Economic Development versus Atmospheric Changes: Air pollution becoming a greatest threat in the heart of Sri Lanka – An analysis


The atmosphere is a common resource which is enjoyed by all living organs.  The eco-system maintains the atmospheric system and adjusts spontaneously enabling the organs to have better environment and air quality.  But the great influence of human being in changing eco-system reflects negatively in terms of health and wellbeing of human and the rest of all living and non living organs.  Air pollution is one those and it could be described as an undesirable change in the physical, chemical or biological characteristics of air.  When the system is affected it has an adverse effect on all organs.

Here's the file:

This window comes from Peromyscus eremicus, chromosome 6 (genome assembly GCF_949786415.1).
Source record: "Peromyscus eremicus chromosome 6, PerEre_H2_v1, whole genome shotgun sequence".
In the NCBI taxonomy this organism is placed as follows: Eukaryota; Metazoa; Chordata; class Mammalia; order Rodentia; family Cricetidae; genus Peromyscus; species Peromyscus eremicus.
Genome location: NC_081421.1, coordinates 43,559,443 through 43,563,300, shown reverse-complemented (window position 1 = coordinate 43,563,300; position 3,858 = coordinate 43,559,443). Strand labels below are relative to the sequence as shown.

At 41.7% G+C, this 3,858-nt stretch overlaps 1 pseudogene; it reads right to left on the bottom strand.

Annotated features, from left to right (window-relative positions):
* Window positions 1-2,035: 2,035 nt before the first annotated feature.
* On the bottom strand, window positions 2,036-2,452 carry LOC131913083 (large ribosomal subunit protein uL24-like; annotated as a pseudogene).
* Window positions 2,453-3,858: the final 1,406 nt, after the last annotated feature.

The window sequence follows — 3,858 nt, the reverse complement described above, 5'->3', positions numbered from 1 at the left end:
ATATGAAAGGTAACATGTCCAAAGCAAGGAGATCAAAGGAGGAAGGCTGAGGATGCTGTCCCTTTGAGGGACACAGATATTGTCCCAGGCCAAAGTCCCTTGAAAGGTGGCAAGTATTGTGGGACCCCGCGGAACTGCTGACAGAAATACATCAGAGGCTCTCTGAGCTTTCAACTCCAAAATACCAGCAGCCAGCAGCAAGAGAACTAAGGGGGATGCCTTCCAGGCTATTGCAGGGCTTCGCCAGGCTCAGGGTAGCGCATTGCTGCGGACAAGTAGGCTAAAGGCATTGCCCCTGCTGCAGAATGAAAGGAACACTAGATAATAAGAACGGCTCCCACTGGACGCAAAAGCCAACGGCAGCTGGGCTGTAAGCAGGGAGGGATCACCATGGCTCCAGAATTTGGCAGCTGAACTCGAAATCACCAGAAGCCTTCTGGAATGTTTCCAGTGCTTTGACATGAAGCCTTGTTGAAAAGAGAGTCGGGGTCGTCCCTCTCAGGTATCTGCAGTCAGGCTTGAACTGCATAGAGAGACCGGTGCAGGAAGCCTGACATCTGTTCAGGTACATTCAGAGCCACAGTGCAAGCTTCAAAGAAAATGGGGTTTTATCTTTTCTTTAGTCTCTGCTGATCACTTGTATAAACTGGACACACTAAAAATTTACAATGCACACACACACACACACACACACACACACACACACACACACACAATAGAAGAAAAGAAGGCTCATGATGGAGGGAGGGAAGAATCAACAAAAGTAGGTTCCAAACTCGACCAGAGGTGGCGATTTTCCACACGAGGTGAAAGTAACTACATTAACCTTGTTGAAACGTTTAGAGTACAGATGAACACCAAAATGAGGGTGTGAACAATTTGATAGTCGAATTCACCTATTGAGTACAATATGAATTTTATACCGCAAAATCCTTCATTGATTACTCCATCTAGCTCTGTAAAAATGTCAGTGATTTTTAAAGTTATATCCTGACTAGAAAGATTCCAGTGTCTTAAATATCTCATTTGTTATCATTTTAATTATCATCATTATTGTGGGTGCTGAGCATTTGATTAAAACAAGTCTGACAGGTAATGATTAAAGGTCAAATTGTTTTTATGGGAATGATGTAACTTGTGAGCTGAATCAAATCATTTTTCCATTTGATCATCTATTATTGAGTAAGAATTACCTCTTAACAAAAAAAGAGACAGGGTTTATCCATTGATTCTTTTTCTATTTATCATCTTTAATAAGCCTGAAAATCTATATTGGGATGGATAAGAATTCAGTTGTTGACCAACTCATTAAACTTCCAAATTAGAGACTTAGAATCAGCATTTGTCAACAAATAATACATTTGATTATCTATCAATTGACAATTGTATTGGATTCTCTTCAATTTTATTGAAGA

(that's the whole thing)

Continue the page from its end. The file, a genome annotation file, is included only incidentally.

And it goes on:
Both developed and developing countries are experiencing both indoors and outdoors air pollution and its consequences.  Sri Lanka is not exceptional among those and air pollution is an increasing environmental problem in Sri Lanka and especially in Colombo city and other metropolitan areas.  The development of science, technologies, rapid industrialization and economic initiatives are the main contributory factors for air pollution.  The transport sector alone contributes about 65% of the air pollution in Colombo city.  In addition, highly polluting industries such as thermal power plants and other factory emissions with in the Colombo metropolitan area aggravate the existing situations by contributing by 33%.  While the rest is contributed by open burning of garbage and other things.